Getting to Know Señora Rivera
By Sasha W.
“You are all very motivated here, that is important. That you want to learn and you are curious and that you are here because you want to be here, not because you have to.” This is what Señora Liza Rivera, a new Spanish teacher at SEM, told me in an interview. She encourages students to learn for themselves, to learn because they want to. She admires the positive, welcoming environment we have at SEM and how the students are personally driven to succeed.
In addition to loving our school, Señora Rivera has many different accomplishments of her own: a Ph.D. in Romance Studies and a Master’s in Iberic and Latin American Studies from the University of Paris Sorbonne, a Master’s in Didactics and Linguistics in French as a Foreign Language FLE, which stands for Français Langue Étrangère, whuch means French as a foreign language, from the University de Rennes 2, and a Master’s in Spanish from the University of Reims.
Señora Rivera speaks four different languages: Spanish, French, Italian, and English. She also has many different hobbies and interests, one of which is traveling. She has traveled to over eighteen countries all over the world. She loves to cook and try different styles of food. Though she enjoys all cuisines, her favorites are probably French and Italian. She also loves reading, some of her favorite books are “The Name of the Rose,” by Umberto Eco and “100 Years of Solitude,” by Gabriel García Márquez.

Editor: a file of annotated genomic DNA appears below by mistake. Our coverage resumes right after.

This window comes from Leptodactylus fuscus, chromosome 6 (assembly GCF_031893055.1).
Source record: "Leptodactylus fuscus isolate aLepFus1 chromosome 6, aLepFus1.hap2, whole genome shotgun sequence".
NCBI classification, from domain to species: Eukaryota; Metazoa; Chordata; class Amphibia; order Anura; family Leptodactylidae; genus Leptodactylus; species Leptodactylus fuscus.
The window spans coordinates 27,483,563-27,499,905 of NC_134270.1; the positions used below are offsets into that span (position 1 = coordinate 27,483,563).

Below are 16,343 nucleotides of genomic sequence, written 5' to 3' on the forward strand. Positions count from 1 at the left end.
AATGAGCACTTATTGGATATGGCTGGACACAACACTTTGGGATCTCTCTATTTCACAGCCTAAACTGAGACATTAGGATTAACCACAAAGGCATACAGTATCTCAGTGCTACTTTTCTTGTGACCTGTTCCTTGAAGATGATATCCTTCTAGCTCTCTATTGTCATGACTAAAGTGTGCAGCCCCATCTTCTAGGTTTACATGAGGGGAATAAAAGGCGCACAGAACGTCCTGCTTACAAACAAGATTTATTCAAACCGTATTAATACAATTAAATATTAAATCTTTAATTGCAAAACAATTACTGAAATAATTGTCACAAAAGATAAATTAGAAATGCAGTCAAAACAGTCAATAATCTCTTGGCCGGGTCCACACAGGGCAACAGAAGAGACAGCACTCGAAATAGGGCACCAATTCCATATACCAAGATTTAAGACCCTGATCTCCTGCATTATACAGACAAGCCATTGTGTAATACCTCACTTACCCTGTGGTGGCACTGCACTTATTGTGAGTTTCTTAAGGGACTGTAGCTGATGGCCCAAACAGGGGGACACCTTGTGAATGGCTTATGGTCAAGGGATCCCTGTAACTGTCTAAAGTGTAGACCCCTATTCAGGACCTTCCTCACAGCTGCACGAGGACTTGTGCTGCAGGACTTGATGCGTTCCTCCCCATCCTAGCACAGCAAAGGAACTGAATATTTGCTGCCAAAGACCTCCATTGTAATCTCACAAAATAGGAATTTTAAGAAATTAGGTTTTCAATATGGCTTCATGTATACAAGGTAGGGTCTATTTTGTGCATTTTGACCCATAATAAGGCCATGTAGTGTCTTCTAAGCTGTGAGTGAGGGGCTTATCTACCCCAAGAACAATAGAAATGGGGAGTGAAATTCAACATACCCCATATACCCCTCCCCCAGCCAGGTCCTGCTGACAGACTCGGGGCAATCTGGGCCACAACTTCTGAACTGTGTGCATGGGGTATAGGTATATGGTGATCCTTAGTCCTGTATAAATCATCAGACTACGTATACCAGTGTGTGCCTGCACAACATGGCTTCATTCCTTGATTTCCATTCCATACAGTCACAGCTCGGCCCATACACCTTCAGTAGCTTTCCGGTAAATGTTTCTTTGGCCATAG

Throughout her time at SEM, Señora Rivera has already become a big part of our Spanish Club. She is looking forward to potentially starting a Movie or Fitness Club. Señora Rivera has wanted to be a language teacher. She says that it was intuitive for her – she always knew that she would love teaching different languages to people. When she moved to Buffalo, she knew she loved SEM and knew she would really enjoy teaching here, which was solidified after she first took a tour of the school.
Part of how Señora Rivera is so successful in learning all of these languages is her drive and self advocating. When she was a little girl, her dad would take her and her siblings to see films with subtitles in different languages, that is how her spark was ignited. She found it so fascinating how different languages worked and wanted to learn more. So she took action. She contacted embassies in Bogota (the capital of Columbia) and she started her collection of 25 dictionaries. They were a very large part of her success in language. She still has those dictionaries today. She knows that everyone’s path to learning a language is different, but she encourages everyone to try. “Everyone learns in a different way,” she says. “A way that works for me may not work for someone else.” She encourages every student to find their own way in learning a language.